Take the animal out of meat, and you've got fake meat. Take the dairy out of milk and you have soy or almond milk. But what happens when you try to take the bean out of the coffee?
Seattle-based startup Atomo has developed a "molecular coffee" that promises to make a better cup without needing to harvest a single coffee bean. The company is touting it as a way to ditch the cream or sugar, since their product is engineered from the ground up to deliver the desirable flavors and aromas of a great cup of coffee.
Atomo CEO Andy Kleitsch and microbiologist Jarret Stopforth are the faces behind Atomo. They believe they've identified the 40 or so compounds found in the proteins and oils of coffee that represent the body, mouth feel, aroma, and color of coffee, and built a product made out of naturally derived sustainable ingredients.
The result: "the smoothest coffee you've ever had - with a caffeine kick you'd expect," their peppy Kickstarter page reads. The product itself is not a powder you dissolve in hot water — the team decided to replicate the traditional coffee-making ritual by creating grounds instead.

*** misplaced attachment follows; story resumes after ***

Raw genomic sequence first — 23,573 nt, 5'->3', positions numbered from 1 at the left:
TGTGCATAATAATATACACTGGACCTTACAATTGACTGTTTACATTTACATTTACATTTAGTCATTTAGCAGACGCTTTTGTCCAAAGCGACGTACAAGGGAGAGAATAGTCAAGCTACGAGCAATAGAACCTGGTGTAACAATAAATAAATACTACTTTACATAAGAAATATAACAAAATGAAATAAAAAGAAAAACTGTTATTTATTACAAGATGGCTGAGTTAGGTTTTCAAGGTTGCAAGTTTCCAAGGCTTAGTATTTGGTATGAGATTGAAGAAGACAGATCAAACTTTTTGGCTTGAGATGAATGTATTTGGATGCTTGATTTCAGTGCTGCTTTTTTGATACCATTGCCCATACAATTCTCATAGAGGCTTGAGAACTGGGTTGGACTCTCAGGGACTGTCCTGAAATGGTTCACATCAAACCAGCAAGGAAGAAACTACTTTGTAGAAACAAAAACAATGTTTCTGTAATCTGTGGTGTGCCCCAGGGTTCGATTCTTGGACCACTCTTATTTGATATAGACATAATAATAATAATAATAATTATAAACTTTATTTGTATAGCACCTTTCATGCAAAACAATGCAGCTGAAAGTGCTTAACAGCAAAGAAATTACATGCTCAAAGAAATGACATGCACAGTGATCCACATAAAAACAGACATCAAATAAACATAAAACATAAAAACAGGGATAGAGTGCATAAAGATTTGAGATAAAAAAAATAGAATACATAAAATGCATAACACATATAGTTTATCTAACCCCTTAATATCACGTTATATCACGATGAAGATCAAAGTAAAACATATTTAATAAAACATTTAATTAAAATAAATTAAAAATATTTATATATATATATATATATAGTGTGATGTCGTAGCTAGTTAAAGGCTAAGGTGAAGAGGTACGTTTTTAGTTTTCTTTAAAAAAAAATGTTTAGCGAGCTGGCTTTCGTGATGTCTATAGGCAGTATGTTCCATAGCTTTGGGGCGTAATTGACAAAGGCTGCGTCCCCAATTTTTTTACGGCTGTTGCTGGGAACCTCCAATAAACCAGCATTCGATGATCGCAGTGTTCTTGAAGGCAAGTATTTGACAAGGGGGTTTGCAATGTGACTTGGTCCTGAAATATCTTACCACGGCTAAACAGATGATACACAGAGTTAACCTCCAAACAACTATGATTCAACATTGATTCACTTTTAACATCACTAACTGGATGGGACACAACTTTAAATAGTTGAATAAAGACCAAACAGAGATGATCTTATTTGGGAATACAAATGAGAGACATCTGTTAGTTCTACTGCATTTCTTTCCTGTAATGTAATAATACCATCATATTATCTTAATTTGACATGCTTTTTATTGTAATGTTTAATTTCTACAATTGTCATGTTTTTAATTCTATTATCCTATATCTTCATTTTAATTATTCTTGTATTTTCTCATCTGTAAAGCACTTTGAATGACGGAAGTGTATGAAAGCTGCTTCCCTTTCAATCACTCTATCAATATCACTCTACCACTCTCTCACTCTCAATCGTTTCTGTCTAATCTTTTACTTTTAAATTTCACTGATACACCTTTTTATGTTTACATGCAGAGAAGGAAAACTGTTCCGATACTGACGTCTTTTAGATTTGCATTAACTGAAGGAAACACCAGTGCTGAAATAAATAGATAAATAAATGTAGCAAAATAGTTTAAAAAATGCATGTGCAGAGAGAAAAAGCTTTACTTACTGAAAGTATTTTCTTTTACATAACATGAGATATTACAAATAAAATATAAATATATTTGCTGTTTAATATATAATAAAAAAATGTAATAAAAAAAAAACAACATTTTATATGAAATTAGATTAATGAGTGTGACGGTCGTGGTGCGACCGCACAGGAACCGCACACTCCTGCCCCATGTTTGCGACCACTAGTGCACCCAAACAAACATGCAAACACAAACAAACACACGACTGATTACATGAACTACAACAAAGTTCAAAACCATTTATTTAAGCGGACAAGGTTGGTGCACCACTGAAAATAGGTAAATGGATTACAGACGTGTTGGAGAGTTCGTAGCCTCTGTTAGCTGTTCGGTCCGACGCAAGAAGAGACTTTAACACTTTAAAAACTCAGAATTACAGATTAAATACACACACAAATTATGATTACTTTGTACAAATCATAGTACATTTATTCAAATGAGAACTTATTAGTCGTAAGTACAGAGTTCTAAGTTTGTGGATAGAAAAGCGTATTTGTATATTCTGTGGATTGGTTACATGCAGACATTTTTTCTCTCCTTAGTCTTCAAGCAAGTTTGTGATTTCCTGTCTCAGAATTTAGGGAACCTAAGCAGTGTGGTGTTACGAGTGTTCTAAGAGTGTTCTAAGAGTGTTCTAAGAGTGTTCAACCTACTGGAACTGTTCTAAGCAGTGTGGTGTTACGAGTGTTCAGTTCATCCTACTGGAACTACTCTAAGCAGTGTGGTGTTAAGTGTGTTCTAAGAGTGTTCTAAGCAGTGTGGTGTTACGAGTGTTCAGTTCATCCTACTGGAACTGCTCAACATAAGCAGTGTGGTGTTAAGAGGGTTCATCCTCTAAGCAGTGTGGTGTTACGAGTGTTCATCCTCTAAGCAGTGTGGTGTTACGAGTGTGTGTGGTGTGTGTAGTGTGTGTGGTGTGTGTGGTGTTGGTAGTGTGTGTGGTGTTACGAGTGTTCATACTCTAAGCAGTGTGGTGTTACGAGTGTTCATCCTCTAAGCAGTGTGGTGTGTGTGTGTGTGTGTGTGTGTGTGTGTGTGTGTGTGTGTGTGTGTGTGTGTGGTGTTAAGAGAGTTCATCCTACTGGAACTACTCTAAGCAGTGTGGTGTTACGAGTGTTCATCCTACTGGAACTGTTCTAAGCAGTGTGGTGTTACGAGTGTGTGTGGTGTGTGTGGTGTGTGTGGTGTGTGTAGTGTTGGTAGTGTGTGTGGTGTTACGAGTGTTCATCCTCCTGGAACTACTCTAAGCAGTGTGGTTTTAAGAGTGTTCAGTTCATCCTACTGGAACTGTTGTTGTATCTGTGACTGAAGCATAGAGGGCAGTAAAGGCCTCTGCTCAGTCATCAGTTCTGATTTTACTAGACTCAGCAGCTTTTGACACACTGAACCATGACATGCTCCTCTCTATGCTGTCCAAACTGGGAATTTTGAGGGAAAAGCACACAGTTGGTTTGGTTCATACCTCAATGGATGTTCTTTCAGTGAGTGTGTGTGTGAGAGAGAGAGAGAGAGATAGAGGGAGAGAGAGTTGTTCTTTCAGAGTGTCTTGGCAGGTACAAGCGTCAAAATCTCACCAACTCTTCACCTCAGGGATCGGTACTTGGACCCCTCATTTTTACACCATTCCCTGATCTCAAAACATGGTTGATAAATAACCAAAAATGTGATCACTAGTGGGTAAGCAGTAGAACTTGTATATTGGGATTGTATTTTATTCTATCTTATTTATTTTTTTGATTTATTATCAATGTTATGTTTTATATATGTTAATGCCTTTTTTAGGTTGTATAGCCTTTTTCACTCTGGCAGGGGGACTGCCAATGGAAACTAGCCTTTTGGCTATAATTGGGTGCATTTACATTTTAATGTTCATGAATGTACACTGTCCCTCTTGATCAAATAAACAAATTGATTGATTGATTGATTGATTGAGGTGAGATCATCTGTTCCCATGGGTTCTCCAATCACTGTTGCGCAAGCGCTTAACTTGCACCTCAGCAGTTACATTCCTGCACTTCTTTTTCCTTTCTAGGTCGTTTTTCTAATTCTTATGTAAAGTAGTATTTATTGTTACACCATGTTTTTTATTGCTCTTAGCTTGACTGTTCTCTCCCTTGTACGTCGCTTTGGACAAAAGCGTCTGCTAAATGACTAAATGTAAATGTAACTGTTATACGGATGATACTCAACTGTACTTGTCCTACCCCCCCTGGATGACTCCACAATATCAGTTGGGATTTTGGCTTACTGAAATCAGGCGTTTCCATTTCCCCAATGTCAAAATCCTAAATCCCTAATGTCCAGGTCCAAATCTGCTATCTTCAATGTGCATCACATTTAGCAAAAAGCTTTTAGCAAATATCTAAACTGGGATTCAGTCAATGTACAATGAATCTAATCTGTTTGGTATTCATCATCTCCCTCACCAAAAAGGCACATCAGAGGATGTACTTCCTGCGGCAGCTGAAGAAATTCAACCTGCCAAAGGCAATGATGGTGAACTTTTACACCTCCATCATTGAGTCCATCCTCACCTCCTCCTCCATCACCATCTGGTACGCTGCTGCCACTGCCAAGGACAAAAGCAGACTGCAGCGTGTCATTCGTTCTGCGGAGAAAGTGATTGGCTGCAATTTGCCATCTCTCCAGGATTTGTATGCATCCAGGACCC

Atomo says the grounds are made of "upcycled plant-based materials," but it's incredibly vague about what that actually means. "At this time we're not disclosing our ingredients," reads a the FAQ in the company's press kit.
What's Wrong With Coffee?
There are several reasons we shouldn't over-rely on growing coffee.
Coffee growers are increasingly feeling the negative effects of climate change and deforestation. A 2019 study found that 60 percent of wild coffee species are under threat of extinction.
There are the labor issues plaguing the coffee industry. Even the biggest coffee companies themselves, including Nestlé, are starting to admit the risk of slave labor being used on coffee plantations around the world.
There's also cost. The steep price of a high-grade, locally roasted bag of coffee beans can be inhibiting to some. Atomo's offerings, according to their Kickstarter, bring that price down to just under 40 cents a cup.
But are we really ready to say goodbye to the coffee bean? Atomo, for one, is convinced we are.
READ MORE: You’ve tried ‘meatless’ sausage, but would you go for ‘beanless’ coffee? [grist]
More on futuristic coffee: This Ridiculous Startup Wants to Roast Coffee in Space